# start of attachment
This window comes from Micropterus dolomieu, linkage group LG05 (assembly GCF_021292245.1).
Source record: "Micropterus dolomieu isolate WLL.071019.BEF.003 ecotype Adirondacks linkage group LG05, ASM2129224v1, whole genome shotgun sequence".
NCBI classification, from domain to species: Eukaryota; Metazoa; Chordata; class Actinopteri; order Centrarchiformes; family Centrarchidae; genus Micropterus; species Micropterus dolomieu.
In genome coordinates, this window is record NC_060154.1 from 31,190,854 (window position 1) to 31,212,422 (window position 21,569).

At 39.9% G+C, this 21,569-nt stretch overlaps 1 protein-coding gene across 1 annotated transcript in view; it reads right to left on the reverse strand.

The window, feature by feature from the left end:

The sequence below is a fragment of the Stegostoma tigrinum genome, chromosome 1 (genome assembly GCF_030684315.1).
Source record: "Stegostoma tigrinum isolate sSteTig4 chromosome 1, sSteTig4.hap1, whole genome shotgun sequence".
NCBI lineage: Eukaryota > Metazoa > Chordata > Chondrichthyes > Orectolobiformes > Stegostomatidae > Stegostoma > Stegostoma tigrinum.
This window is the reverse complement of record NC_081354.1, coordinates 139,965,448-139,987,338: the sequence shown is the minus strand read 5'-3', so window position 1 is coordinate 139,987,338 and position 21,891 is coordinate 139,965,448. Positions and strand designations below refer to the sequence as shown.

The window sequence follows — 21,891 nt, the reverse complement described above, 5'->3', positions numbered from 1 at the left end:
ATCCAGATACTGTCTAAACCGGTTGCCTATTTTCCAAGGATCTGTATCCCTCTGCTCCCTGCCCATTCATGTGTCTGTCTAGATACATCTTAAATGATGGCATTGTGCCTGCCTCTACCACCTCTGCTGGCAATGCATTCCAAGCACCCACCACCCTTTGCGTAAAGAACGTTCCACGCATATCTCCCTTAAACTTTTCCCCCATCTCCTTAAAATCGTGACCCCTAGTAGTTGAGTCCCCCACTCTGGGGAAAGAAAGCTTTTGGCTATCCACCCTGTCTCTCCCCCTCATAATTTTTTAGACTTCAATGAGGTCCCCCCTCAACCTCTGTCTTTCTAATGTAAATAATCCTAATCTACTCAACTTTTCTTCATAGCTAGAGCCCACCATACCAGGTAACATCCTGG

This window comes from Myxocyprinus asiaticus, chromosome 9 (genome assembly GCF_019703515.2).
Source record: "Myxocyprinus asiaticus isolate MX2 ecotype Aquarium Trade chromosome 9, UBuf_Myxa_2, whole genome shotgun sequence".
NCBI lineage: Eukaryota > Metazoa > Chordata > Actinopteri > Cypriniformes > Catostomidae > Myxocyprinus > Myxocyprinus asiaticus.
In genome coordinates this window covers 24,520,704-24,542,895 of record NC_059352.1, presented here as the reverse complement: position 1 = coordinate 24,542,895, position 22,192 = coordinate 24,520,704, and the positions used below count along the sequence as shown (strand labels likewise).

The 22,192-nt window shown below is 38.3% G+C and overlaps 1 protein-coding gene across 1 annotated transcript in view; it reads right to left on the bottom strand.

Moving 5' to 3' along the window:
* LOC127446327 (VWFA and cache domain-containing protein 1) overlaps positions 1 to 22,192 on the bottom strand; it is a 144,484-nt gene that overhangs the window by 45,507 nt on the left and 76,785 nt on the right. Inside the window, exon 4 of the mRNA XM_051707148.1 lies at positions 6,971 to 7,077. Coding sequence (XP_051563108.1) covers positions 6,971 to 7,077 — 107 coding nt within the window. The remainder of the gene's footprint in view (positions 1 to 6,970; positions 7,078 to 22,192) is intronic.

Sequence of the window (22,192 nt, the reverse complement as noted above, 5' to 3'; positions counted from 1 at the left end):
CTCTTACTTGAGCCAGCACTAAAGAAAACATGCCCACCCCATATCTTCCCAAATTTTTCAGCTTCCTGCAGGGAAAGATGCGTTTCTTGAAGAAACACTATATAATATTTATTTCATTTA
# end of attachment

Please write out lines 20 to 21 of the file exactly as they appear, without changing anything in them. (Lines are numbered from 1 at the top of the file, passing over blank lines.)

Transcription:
Sequence of the window (22,192 nt, the reverse complement as noted above, 5' to 3'; positions counted from 1 at the left end):
CTCTTACTTGAGCCAGCACTAAAGAAAACATGCCCACCCCATATCTTCCCAAATTTTTCAGCTTCCTGCAGGGAAAGATGCGTTTCTTGAAGAAACACTATATAATATTTATTTCATTTA